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Hi, I’m Kevin Coupe and this is MorningNewsBeat Radio, available on iTunes and brought to you this week by Webstop, experts in the art of retail website design.

I mentioned the other day in the course of doing a commentary that there is “nothing wrong with being an underdog in a dog fight…as long as you bring different weapons and expectations to the battle.”

The comment, I must confess, was hardly original … and was prompted by a terrific piece by author Malcolm Gladwell that I read in the May 11 edition of The New Yorker.

Gladwell, the author of such books as “Outliers” and “The Tipping Point,” writes about the world of the underdog and uses a wide variety of examples – from a basketball team made up of 12-year-old girls with little experience, to Lawrence of Arabia, to the Biblical story of David and Goliath – to illustrate a central and compelling point about the ability of underdogs to prevail. When the “Davids” in almost any venue do battle with “Goliaths” and play by the orthodox rules set by “Goliath” and his peers, “Goliath” wins more than seventy percent of the time.

But when the “Davids” challenge traditional thinking and use unconventional approaches to whatever the battle happens to be, the odds of their success almost triple, and they find themselves to be successful almost two-thirds of the time.

And why, in the case of the girls’ basketball team, they were able to defeat – mystify, really – teams with far greater talent and experience.

Gladwell writes: “Insurgents work harder than Goliath. But their other advantage is that they will do what is ‘socially horrifying’ – they will challenge the conventions about how battles are supposed to be fought. All the things that distinguish the ideal basketball player are acts of skill and coördination. When the game becomes about effort over ability, it becomes unrecognizable - a shocking mixture of broken plays and flailing limbs and usually competent players panicking and throwing the ball out of bounds. You have to be outside the establishment—a foreigner new to the game or a skinny kid from New York at the end of the bench—to have the audacity to play it that way … We tell ourselves that skill is the precious resource and effort is the commodity. It’s the other way around. Effort can trump ability … because relentless effort is in fact something rarer than the ability to engage in some finely tuned act of motor coördination.”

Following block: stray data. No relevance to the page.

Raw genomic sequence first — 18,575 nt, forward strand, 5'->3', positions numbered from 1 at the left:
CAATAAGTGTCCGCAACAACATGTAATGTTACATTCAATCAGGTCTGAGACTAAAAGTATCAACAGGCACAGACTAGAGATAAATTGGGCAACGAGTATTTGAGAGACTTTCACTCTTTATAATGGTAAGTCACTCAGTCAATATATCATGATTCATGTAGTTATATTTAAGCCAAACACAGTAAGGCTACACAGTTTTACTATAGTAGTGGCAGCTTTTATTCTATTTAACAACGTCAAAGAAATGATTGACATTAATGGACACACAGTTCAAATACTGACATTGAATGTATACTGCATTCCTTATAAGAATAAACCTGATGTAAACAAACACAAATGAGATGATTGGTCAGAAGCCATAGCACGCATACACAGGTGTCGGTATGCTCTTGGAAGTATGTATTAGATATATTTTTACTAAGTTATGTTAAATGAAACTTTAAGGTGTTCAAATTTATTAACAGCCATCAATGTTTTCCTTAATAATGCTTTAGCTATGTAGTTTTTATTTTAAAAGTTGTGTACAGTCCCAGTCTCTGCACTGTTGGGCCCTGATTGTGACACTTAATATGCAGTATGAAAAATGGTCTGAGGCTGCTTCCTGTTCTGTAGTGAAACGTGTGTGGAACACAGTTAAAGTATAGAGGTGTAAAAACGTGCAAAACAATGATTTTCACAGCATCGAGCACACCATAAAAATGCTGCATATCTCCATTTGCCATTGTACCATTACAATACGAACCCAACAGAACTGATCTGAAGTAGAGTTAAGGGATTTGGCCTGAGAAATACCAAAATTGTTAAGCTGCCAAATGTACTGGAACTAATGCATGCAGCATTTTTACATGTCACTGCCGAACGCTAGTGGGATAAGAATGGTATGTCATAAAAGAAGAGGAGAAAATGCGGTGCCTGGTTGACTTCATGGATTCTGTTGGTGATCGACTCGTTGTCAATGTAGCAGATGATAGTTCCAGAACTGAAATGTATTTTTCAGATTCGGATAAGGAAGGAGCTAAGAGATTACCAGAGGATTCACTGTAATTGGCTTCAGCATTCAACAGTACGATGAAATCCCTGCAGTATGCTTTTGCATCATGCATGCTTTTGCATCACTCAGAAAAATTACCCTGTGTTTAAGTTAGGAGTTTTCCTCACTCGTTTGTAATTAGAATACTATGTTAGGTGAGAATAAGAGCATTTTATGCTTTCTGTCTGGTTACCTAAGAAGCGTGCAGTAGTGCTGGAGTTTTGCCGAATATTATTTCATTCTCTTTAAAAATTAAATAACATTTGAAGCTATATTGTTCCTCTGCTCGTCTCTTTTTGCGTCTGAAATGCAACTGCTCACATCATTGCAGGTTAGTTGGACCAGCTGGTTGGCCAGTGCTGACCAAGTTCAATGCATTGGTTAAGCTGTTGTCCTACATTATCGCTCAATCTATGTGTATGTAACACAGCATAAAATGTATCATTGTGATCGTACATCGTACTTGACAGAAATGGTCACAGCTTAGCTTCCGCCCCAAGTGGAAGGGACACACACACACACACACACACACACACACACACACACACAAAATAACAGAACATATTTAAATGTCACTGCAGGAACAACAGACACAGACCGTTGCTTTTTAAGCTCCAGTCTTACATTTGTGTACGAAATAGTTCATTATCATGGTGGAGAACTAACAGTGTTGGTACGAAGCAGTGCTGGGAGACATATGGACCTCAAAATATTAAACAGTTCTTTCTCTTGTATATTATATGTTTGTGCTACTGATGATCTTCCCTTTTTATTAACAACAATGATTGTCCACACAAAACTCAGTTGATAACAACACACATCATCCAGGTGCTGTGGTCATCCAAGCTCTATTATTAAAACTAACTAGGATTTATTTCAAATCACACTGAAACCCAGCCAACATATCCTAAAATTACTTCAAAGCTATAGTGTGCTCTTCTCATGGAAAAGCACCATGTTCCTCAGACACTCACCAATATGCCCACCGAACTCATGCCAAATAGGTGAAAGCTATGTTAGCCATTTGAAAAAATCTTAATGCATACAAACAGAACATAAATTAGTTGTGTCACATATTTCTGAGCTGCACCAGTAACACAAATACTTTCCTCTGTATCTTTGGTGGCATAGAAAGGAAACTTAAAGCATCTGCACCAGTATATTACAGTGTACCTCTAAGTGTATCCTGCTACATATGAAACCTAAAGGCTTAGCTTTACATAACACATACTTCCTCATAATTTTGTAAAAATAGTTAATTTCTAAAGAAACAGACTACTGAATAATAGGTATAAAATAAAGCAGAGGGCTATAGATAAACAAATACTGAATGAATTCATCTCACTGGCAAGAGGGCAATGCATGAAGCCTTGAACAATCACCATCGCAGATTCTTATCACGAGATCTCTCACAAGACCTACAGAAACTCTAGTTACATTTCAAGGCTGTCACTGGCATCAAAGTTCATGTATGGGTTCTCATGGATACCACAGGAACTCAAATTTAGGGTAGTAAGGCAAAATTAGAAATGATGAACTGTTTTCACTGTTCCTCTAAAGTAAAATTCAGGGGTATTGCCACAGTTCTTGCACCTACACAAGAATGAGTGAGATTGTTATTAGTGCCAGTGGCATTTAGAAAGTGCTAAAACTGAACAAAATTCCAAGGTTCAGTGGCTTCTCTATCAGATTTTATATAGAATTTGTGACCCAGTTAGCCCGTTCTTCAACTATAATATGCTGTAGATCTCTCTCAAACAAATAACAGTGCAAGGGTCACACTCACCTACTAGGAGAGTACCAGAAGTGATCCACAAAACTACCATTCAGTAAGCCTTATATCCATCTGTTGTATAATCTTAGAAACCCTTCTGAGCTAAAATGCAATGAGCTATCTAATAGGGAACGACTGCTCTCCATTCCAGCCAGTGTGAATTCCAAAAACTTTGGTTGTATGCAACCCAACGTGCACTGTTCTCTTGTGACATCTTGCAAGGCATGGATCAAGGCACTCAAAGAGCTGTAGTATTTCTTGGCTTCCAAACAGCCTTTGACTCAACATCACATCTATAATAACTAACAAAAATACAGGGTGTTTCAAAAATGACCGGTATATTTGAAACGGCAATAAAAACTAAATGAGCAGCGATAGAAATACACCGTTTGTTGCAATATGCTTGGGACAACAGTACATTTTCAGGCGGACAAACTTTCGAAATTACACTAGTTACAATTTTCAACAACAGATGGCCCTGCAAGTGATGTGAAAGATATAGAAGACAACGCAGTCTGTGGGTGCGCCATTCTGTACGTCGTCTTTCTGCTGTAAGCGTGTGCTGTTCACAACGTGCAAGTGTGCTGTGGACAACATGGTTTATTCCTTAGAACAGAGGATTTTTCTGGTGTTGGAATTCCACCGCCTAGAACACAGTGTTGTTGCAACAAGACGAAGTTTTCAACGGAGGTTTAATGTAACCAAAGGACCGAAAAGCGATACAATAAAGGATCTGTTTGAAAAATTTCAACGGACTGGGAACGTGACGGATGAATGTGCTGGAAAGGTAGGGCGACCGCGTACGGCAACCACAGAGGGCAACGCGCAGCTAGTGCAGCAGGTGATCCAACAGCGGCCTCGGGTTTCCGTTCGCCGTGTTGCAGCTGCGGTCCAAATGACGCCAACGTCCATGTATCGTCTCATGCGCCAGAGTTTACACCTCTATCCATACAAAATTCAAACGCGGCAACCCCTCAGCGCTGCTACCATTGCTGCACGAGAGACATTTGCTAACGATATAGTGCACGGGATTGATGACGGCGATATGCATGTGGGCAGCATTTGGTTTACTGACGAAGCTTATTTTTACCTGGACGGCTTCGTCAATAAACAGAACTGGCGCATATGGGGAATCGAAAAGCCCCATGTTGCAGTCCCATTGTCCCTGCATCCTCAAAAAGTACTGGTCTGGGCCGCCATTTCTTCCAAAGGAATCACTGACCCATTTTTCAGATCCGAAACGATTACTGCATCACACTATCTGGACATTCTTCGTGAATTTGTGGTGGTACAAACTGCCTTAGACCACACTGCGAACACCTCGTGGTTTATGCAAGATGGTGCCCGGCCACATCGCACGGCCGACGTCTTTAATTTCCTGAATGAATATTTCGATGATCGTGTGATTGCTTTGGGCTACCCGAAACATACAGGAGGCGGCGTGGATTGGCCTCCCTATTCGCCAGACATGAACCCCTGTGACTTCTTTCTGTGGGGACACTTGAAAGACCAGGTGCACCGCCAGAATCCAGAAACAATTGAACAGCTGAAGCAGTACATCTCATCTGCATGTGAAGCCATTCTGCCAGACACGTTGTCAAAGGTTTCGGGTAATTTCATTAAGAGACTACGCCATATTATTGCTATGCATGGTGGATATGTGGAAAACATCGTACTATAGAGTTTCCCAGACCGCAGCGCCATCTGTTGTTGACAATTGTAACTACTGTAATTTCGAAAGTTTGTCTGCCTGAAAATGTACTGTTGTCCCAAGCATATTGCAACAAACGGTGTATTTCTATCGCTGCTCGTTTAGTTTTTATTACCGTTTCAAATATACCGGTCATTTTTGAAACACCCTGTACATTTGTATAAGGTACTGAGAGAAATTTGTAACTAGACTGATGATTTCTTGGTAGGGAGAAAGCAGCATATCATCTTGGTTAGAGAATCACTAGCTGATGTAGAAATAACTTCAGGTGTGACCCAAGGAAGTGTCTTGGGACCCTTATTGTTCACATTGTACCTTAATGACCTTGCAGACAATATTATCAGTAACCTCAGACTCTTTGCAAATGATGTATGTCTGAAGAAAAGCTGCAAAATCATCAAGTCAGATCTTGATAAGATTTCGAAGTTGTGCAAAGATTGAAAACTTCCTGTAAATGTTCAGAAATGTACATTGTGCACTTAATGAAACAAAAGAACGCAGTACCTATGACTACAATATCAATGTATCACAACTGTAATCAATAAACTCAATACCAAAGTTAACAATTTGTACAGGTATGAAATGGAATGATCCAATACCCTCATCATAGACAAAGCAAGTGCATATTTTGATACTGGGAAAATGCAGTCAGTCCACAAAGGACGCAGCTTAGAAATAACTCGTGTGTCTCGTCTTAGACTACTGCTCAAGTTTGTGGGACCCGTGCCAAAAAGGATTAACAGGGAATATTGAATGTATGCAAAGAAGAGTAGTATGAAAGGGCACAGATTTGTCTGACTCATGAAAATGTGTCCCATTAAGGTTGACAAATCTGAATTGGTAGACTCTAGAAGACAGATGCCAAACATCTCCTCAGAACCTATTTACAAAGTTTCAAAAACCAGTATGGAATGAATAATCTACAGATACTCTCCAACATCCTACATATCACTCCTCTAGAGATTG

There is a cost of being an insurgent, of course. You have to be willing to be an outsider in what generally is a mainstream game. You have to be able to revel in the challenge to orthodoxy … and be willing to put in the relentless effort necessary, which is usually more than the other guy is willing to do.

There are plenty of examples in business of companies that challenged the traditional way of doing things, were labeled as being outcasts, but ended up succeeding in the long run. Walmart may be the best example…it simply didn’t accept that the business practices used by its competition were the best practices, and reinvented the model until now pretty much everybody else is trying to catch up. It is fair to suggest, I think, that the reason that so many companies have trouble competing with Walmart is that they think not like insurgents, but like members of the establishment…which hampers their ability to succeed.

My friend Glen Terbeek, who has been challenging business models and conventional wisdom as long as I’ve known him, read this piece and said something really smart (as he always does), that “actually, the weak are really strong since they are not encumbered with old practices, large organizations, inappropriate measurements, etc. Size is not the same as strength. That is why most of the really new ideas start from outside, and often smaller startups.”

The challenge that most businesses have is to think from the outside.

I cannot recommend this article to you strongly enough. It is entitled “Annals of Innovation: How David Beats Goliath,” and is by Malcolm Gladwell. You can find it online in the archives section of The New Yorker…and if it doesn’t help you shape your competitive thinking, then you aren’t reading it closely enough.

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